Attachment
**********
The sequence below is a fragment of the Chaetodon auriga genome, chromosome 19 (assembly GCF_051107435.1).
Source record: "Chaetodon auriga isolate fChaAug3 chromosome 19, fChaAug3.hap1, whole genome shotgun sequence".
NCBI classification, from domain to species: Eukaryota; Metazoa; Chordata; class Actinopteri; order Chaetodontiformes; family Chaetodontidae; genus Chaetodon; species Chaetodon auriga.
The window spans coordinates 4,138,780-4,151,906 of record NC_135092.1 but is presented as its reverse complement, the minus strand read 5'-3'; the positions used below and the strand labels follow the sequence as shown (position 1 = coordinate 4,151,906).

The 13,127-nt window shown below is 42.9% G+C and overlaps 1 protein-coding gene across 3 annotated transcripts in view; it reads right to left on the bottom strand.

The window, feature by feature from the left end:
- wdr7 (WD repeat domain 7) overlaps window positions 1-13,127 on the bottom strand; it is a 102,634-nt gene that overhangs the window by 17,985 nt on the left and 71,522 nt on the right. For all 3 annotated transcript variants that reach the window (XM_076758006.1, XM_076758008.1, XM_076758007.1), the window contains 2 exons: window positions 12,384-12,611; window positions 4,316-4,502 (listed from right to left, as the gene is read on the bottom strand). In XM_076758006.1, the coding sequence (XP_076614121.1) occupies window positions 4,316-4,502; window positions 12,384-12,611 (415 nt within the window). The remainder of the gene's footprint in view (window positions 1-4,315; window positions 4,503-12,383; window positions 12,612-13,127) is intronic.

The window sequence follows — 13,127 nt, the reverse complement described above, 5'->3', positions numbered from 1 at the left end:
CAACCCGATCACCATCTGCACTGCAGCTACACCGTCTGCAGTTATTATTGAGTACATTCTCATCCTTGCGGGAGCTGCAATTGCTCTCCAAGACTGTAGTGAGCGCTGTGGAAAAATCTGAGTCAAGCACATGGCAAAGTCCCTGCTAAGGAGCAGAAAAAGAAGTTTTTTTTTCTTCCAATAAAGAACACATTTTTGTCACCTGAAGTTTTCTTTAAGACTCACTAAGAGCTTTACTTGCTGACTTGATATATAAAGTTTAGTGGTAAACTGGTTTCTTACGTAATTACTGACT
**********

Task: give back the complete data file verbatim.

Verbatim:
The sequence below is a fragment of the Chaetodon auriga genome, chromosome 19 (assembly GCF_051107435.1).
Source record: "Chaetodon auriga isolate fChaAug3 chromosome 19, fChaAug3.hap1, whole genome shotgun sequence".
NCBI classification, from domain to species: Eukaryota; Metazoa; Chordata; class Actinopteri; order Chaetodontiformes; family Chaetodontidae; genus Chaetodon; species Chaetodon auriga.
The window spans coordinates 4,138,780-4,151,906 of record NC_135092.1 but is presented as its reverse complement, the minus strand read 5'-3'; the positions used below and the strand labels follow the sequence as shown (position 1 = coordinate 4,151,906).

The 13,127-nt window shown below is 42.9% G+C and overlaps 1 protein-coding gene across 3 annotated transcripts in view; it reads right to left on the bottom strand.

The window, feature by feature from the left end:
- wdr7 (WD repeat domain 7) overlaps window positions 1-13,127 on the bottom strand; it is a 102,634-nt gene that overhangs the window by 17,985 nt on the left and 71,522 nt on the right. For all 3 annotated transcript variants that reach the window (XM_076758006.1, XM_076758008.1, XM_076758007.1), the window contains 2 exons: window positions 12,384-12,611; window positions 4,316-4,502 (listed from right to left, as the gene is read on the bottom strand). In XM_076758006.1, the coding sequence (XP_076614121.1) occupies window positions 4,316-4,502; window positions 12,384-12,611 (415 nt within the window). The remainder of the gene's footprint in view (window positions 1-4,315; window positions 4,503-12,383; window positions 12,612-13,127) is intronic.

The window sequence follows — 13,127 nt, the reverse complement described above, 5'->3', positions numbered from 1 at the left end:
CAACCCGATCACCATCTGCACTGCAGCTACACCGTCTGCAGTTATTATTGAGTACATTCTCATCCTTGCGGGAGCTGCAATTGCTCTCCAAGACTGTAGTGAGCGCTGTGGAAAAATCTGAGTCAAGCACATGGCAAAGTCCCTGCTAAGGAGCAGAAAAAGAAGTTTTTTTTTCTTCCAATAAAGAACACATTTTTGTCACCTGAAGTTTTCTTTAAGACTCACTAAGAGCTTTACTTGCTGACTTGATATATAAAGTTTAGTGGTAAACTGGTTTCTTACGTAATTACTGACT